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Survey: Sexual harassment, violence rampant in art industry

  • March 25, 2021
  • , The Asahi Shimbun , 7:21 p.m.
  • English Press

By Eriko Chiba, staff writer


A female director in her 30s was told by a senior staffer to give a massage and was taken to a hotel room the staff rented. That was where the staffer forced her to perform sexual acts.


A woman in her 50s who works at a cultural facility was asked to kiss the facility’s director in a closed room. The director touched her body. She said, “No.” Then the director began to act differently and lashed out at her. She was ultimately demoted.


These women are not at alone in the art world.


Sexual harassment and violence run rampant in the industry, forcing artists–women and freelancers in particular–to work in hostile environments, a recent report reveals.


A group of artists called Hyogen-no-genba-chosa-dan conducted an online survey, through the help of a general incorporated association, from December 2020 to January this year and released the results on March 24.


The numbers are staggering. According to the survey, out of a total of 1,449 respondents, 1,195 people said they “have experienced a certain type of harassment” in the past 10 years.


While 1,298 people, or about 90 percent of respondents, said they have been victims of power harassment, 1,161, or 80 percent, said they have been sexually harassed. There were 1,042 respondents who said they have experienced gender harassment.


Of the 1,449 respondents, 62 percent are women and 25 percent are men, while the remainder declined to be identified.


About 28 percent of respondents work in the fine arts field, 16 percent work in theater and the performing arts, and 13 percent are in the film and motion pictures industry.


“There are so many harassment cases in the creative world, but it is difficult for (victims) to speak out, and the cases tend to be kept hidden,” said Eri Homma of Kyun-Chome, an artist who was part of the group.


Homma said the survey would “help visualize harassment cases and change the structure of the industry.”


The group collected and made public numerous stories of artists suffering from abuse and harassment at work.


One female manga artist in her 30s said a staff member in the editorial office that publishes adult-themed comic books asked her if she “is still a virgin.”


A female student at an art college in her 20s said a teacher half-jokingly asked her, “Are you new or used?” referring to her sexual experience.


Another female art college student in her 20s said a professor looked at her artwork themed around a naked body and asked her, in front of the class, “Is this model you? Do you look like this when you are naked?”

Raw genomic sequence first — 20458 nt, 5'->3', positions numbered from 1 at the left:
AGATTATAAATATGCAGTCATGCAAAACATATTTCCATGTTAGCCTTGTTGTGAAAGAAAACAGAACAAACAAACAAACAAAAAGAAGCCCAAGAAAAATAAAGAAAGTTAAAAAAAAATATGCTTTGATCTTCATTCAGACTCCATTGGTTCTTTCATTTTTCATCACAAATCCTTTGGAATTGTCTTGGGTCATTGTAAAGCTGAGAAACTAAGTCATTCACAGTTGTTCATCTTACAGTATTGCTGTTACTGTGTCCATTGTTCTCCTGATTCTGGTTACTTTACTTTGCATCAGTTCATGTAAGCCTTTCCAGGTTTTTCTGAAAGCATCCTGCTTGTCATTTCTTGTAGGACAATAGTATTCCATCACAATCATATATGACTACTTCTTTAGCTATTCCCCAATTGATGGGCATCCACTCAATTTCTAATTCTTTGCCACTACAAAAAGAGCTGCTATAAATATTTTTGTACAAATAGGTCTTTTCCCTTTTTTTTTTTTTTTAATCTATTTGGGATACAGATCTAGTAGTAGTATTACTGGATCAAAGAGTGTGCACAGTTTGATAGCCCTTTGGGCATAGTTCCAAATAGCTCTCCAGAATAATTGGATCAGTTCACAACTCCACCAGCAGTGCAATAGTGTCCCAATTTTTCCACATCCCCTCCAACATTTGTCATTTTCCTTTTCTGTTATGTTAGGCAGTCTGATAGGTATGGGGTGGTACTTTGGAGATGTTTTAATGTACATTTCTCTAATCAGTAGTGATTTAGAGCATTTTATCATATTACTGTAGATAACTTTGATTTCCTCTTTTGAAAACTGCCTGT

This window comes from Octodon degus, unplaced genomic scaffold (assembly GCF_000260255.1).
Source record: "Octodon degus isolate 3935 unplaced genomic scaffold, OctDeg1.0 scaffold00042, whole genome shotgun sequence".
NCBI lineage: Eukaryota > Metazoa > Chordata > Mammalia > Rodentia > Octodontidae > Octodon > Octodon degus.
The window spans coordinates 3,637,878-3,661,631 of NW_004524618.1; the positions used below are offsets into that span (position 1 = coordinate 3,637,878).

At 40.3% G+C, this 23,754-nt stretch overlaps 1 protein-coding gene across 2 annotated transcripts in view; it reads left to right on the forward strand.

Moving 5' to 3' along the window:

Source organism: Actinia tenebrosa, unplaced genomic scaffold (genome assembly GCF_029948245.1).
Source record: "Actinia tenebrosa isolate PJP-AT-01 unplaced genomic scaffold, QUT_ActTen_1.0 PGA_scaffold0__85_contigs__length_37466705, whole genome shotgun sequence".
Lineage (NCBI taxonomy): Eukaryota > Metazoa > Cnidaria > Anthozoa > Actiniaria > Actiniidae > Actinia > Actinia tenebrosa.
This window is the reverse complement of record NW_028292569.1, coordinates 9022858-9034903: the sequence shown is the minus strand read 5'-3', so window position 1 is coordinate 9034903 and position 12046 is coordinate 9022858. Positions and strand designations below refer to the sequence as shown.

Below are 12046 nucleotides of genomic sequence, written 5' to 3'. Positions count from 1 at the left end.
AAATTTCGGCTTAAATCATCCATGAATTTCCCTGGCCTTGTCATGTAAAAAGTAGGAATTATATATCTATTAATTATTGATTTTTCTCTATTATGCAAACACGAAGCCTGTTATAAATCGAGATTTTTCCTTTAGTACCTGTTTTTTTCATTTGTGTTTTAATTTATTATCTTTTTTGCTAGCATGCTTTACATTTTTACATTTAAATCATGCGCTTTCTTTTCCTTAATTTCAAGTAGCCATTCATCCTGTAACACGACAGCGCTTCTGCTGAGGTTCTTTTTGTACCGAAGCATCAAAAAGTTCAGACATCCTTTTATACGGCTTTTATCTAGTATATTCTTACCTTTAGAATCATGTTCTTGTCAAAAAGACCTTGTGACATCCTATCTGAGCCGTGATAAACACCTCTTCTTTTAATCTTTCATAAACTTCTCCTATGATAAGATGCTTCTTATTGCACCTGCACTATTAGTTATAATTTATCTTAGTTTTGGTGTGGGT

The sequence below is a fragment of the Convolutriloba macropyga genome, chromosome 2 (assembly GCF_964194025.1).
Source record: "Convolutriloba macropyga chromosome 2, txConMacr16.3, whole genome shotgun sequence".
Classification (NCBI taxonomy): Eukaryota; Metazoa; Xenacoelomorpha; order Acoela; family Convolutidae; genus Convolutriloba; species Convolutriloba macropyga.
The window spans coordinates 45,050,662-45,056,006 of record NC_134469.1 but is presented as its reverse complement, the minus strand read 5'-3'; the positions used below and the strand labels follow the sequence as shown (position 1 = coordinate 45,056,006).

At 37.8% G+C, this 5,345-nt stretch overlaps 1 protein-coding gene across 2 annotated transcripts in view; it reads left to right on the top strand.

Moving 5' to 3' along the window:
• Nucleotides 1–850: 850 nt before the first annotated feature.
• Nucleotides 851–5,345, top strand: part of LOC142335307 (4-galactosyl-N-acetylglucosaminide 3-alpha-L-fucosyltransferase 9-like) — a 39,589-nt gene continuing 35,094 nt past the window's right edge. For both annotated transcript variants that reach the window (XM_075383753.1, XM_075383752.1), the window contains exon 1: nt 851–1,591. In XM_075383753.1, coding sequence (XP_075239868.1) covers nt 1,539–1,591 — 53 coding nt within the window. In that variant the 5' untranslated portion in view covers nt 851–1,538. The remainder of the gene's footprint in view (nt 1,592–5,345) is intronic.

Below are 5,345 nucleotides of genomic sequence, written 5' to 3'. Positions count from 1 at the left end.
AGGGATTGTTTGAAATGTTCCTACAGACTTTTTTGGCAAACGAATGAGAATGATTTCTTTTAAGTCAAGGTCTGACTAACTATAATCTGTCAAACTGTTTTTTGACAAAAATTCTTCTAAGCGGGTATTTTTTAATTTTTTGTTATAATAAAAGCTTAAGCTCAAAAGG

A female actor in her 30s said a producer told her during a rehearsal, “I went on a spree and had sex with actors on the stage wings.” The producer then said, “Sex is necessary to create a great work,” the woman said.


Male artists have often endured physical and verbal abuse at work as well.


A male film industry worker in his 30s said he was beaten and kicked at work. The assault was taped and later released as a film.


A manga artist in his 30s said an editor repeatedly told him that his work was bad because he has “bad taste in fashion” and is “so geeky.”


More than half of the survey respondents were freelancers. Some said they have been forced to accept low wage jobs and crushing workloads without signing contracts.


A man in his 30s who works in the TV production industry said he used to work for 18 hours a day and could go home only once a week or even less. Yet, his monthly income was only in the tens of thousands of yen (hundreds of dollars) because it was a training period, he was told.


Another man in his 30s in the film industry said he was bound to work for more than three months with no pay. He said staff often “yelled at me and hurled insults that deny my integrity as a human being.”


The group said the fact that men predominantly hold the senior positions in the art world, like the jobs tasked with reviewing and evaluating work and talent, has fostered rampant harassment across the industry.


The lack of legal protection for freelancers is also a factor, the group said.


Emiko Kasahara, a contemporary artist who launched the advocacy group, said the group’s creation is a critical step toward making more people aware of harassment and care more about equal gender representation.


She said they will continue to investigate harassment cases in the industry for the next five years and call for improvements in gender representation and legal protection for freelancers.

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